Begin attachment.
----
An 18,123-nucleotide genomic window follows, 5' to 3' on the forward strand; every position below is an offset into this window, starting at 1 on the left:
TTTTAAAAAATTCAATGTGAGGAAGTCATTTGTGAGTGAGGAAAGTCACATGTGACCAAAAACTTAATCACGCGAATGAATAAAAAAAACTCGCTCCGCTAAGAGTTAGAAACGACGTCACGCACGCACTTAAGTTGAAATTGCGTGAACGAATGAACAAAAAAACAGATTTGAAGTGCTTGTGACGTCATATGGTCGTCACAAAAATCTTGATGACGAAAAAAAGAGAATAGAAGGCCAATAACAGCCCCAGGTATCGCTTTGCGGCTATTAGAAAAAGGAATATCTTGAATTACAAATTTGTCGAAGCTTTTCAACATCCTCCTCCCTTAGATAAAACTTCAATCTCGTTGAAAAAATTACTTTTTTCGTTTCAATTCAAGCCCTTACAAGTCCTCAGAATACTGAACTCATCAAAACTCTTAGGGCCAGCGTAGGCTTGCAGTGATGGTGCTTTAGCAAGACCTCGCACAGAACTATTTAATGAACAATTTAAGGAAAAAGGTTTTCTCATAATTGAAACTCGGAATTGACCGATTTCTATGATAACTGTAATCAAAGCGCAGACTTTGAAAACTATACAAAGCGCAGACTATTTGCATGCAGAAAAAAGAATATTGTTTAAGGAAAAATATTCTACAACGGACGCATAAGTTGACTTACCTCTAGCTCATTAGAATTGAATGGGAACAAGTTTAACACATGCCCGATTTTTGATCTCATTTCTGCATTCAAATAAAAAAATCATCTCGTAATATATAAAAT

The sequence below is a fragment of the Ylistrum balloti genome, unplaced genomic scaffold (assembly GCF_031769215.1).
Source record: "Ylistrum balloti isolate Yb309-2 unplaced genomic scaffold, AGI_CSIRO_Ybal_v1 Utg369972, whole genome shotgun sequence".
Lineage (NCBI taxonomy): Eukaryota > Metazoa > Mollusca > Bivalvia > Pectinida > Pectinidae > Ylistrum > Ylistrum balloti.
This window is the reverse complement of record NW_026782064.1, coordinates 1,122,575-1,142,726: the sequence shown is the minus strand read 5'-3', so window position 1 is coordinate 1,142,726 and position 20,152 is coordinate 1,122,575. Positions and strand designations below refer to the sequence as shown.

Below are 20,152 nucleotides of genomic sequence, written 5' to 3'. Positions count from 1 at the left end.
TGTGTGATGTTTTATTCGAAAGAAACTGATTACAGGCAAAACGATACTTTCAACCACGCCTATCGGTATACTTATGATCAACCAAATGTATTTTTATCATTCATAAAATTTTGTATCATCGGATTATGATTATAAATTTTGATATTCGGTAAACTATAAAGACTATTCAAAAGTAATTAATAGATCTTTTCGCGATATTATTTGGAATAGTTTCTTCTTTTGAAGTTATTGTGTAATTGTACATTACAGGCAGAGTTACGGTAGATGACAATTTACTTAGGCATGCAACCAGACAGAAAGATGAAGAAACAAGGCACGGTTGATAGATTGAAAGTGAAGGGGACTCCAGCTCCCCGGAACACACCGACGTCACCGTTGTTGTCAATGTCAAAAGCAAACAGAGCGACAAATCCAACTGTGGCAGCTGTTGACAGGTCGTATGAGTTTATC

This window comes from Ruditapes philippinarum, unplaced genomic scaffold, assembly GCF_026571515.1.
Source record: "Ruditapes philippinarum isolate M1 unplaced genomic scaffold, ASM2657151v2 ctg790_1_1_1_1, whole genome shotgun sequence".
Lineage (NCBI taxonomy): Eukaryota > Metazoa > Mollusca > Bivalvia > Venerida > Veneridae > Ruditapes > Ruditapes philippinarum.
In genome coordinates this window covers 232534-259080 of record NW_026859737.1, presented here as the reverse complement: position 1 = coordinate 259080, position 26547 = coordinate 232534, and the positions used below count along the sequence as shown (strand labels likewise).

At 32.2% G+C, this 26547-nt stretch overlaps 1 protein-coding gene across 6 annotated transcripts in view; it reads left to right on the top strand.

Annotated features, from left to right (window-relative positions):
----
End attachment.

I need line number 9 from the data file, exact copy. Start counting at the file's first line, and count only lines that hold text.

This window comes from Ruditapes philippinarum, unplaced genomic scaffold, assembly GCF_026571515.1.